Shortly after the loans were first issued in 1990, Wachowski received periodic notices of loan interest rates and balances, which often requested a loan payment. Id. at 237:11-238:24. Wachowski and Foreman discussed the role of the loans when Wachowski "started receiving notices . . . about a loan interest accruing. . . . in the first couple of years," i.e., the early 1990s. Id. at 44:2-10, 47:19-48:12. In fact, Wachowski had questioned the loans so many times, id. at 203:4-7, that he "finally" got an attorney, id. at 203:11-12. Other than questioning his agent, Wachowski did not do anything about the loan balances until he felt they got too high. Id. at 238:14. When asked about ignoring letters from NYLIC, Wachowski conceded: "I guess I was not as smart as I should have been. I should have acted quicker on this." Id. at 242:4-8.

In addition, Wachowski received annual policy summaries and anniversary notices. Id. at 198, 204:4-12, 219:5-23, 227:11-17, 236:5-237:10; see Def. Ex. 10. In particular, he received and reviewed the November 7, 1994 anniversary notice for Policy B, which showed a loan balance. Id. at 219:18-220:10; Def. Ex. 10 at 000294. By 1999, he knew loans were being taken out, and he questioned them. Wachowski Dep. at 211:7-15.

Without any factual support, and in contravention of Wachowski's deposition, Wachowski Dep. at 198, 204:4-12, 219:5-23, 227:11-17, 236:5-237:10, Elite maintains Wachowski did not receive the annual statements every year.

Wachowski candidly admitted he should have hired an attorney in 1999. Wachowski Dep. at 211:7-15.

NYLIC has produced copies of the anniversary notices for Policies A, B, C, and D that were sent to Elite and Wachowski dating back to November 8, 1994. Def. Ex. 10 at 000196, 000294, 000439, 000497. Policy A's 1994 notice included a "current loan balance" of $36,340.45. Id. at 000196. The 1994 notice for Policy B included a loan balance of $45,598.13. Id. at 000294. The 2000 notice for Policy C listed a loan balance of $1,540.39.Id. at 000439. Policy D's 1995 notice contained a loan balance of $16,512.94. Id. at 000497. With the exception of Policy C, which does not receive dividends, the anniversary notices detailed how the dividends would be used to purchase paid up additional insurance. Id. at 000196, 000294, 000497.

For example, the notice stated:

Your 1995 dividend will be $845.51. Based upon your current dividend option, your dividend will purchase $2,204.00 of paid up additional insurance on your anniversary date. Your total paid up additional insurance will then be $13,559.00. The cash value of your paid up additional insurance will increase by the amount of your dividend and is reflected in your anniversary cash value shown above.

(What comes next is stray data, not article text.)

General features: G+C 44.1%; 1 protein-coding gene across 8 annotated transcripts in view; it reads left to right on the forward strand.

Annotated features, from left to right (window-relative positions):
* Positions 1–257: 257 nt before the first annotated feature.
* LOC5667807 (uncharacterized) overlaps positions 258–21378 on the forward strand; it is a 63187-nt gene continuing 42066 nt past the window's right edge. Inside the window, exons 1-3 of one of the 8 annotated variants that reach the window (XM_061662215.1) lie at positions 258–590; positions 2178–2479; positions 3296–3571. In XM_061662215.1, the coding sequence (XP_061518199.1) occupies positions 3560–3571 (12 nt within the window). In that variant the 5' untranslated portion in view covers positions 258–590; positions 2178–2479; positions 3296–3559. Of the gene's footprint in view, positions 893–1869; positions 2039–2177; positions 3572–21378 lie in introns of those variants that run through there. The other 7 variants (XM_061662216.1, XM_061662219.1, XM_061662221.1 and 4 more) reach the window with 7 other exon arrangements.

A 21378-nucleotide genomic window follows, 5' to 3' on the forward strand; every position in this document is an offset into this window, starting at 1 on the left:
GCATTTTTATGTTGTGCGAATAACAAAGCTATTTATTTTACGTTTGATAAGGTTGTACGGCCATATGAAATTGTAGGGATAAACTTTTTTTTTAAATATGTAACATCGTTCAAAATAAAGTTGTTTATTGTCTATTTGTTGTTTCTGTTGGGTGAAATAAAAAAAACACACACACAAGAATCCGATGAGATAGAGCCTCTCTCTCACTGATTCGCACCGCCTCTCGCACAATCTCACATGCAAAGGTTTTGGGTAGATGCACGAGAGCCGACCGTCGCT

Def.'s Ex. 10 at 000497. Moreover, the anniversary notice warns the policy holder: "[i]n order to keep our records accurate, it is important to alert us when you wish to change your policy information. If you would like to change your beneficiary, your dividend option . . ." Id.

The policies' premiums were sporadically paid by loan from 1990 to 1999. The premium for Policy A was first paid by loan in 1990, and last paid by loan in early 1999. Def. Ex. 1 at "Ex. A." The premiums for Policy B were first paid by loan in 1990, and last paid by loan in 1999. Id. at "Ex. D." The only loans associated with Policy C were last taken in 1989. Id. at "Ex. G." Policy D's premiums were first paid by loan in 1991, and last paid by loan in 1994. Id. at "Ex. I." Interest has accrued on each of these loans since their issuance. Id. at "Ex. C, F, K." After the first premium loan was issued for Policy A, seven interest payments were made by remittance,i.e., sent to NYLIC by Elite, with the last occurring in 1999.Id. at "Ex. C." After the first premium loan was issued for Policy B, forty-two interest payments were made by remittance.Id. at "Ex. F." Thirteen interest payments were made by remittance for Policy D after the first premium loan was issued.Id. at "Ex. K."

In 1987, a loan was charged to Policy A to pay the premiums for Policy C. Def. Ex. 11 at 000022.

Cash loans were taken from Policy D as late as October 4, 2004. Id. at "Ex. K." However, the Complaint does not challenge NYLIC's practice of providing cash loans. In fact, the Complaint's mention of loans for Policy D concerns an accounting, the automatic premium loan option, and the use of loans to pay premiums. Pl. Compl. at ¶¶ 49-51, 58, 61. Because the cash loans charged to Policy D are not mentioned in the Complaint, they will not be considered. Thus, the 2004 cash loan does not alter the statute of limitations analysis.

Dividends continued to be applied to paid-up additions even after this suit was filed. Def.'s Ex. 1 at "Ex. B, E, J." However, Elite's fraud allegations are limited to the application of premium loans. Moreover, because the application of dividends is governed by the contracts entered into freely by Elite and NYLIC, the contracts were carried out according to their terms, and those contracts do not violate public policy, Elite's claims of negligent misapplication of dividends must fail.

The foregoing evidence is undisputed.